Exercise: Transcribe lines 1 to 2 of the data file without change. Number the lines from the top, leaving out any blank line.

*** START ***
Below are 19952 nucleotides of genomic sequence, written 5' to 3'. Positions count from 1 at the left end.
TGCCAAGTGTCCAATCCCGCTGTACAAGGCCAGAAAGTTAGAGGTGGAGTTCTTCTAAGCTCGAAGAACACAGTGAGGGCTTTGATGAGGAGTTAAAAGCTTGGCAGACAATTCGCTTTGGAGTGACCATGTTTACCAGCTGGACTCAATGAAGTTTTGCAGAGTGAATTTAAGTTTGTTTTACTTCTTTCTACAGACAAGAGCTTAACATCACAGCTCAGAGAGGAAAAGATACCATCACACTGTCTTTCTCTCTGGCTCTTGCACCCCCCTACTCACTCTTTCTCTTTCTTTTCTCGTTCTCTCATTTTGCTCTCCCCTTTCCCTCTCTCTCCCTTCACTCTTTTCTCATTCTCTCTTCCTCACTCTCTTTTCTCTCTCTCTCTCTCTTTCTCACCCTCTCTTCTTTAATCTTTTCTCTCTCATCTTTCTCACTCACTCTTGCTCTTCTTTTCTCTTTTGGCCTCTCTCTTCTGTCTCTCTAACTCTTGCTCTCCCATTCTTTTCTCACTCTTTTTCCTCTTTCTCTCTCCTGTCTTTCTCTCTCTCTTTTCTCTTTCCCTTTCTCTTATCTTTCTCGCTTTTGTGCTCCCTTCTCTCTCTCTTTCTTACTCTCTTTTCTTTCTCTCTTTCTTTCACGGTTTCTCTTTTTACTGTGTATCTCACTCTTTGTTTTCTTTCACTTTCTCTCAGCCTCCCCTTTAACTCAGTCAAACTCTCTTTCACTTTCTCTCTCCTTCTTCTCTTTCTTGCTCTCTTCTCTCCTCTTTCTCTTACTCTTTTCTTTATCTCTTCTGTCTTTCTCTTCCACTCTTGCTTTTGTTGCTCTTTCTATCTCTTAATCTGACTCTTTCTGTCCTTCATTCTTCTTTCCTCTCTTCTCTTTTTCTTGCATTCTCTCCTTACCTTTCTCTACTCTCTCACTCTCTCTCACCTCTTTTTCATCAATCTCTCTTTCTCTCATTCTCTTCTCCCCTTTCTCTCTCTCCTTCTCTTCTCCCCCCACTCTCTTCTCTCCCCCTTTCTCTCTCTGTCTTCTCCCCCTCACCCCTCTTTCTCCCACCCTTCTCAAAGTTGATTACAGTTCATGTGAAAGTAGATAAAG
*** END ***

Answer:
Below are 19952 nucleotides of genomic sequence, written 5' to 3'. Positions count from 1 at the left end.
TGCCAAGTGTCCAATCCCGCTGTACAAGGCCAGAAAGTTAGAGGTGGAGTTCTTCTAAGCTCGAAGAACACAGTGAGGGCTTTGATGAGGAGTTAAAAGCTTGGCAGACAATTCGCTTTGGAGTGACCATGTTTACCAGCTGGACTCAATGAAGTTTTGCAGAGTGAATTTAAGTTTGTTTTACTTCTTTCTACAGACAAGAGCTTAACATCACAGCTCAGAGAGGAAAAGATACCATCACACTGTCTTTCTCTCTGGCTCTTGCACCCCCCTACTCACTCTTTCTCTTTCTTTTCTCGTTCTCTCATTTTGCTCTCCCCTTTCCCTCTCTCTCCCTTCACTCTTTTCTCATTCTCTCTTCCTCACTCTCTTTTCTCTCTCTCTCTCTCTTTCTCACCCTCTCTTCTTTAATCTTTTCTCTCTCATCTTTCTCACTCACTCTTGCTCTTCTTTTCTCTTTTGGCCTCTCTCTTCTGTCTCTCTAACTCTTGCTCTCCCATTCTTTTCTCACTCTTTTTCCTCTTTCTCTCTCCTGTCTTTCTCTCTCTCTTTTCTCTTTCCCTTTCTCTTATCTTTCTCGCTTTTGTGCTCCCTTCTCTCTCTCTTTCTTACTCTCTTTTCTTTCTCTCTTTCTTTCACGGTTTCTCTTTTTACTGTGTATCTCACTCTTTGTTTTCTTTCACTTTCTCTCAGCCTCCCCTTTAACTCAGTCAAACTCTCTTTCACTTTCTCTCTCCTTCTTCTCTTTCTTGCTCTCTTCTCTCCTCTTTCTCTTACTCTTTTCTTTATCTCTTCTGTCTTTCTCTTCCACTCTTGCTTTTGTTGCTCTTTCTATCTCTTAATCTGACTCTTTCTGTCCTTCATTCTTCTTTCCTCTCTTCTCTTTTTCTTGCATTCTCTCCTTACCTTTCTCTACTCTCTCACTCTCTCTCACCTCTTTTTCATCAATCTCTCTTTCTCTCATTCTCTTCTCCCCTTTCTCTCTCTCCTTCTCTTCTCCCCCCACTCTCTTCTCTCCCCCTTTCTCTCTCTGTCTTCTCCCCCTCACCCCTCTTTCTCCCACCCTTCTCAAAGTTGATTACAGTTCATGTGAAAGTAGATAAAG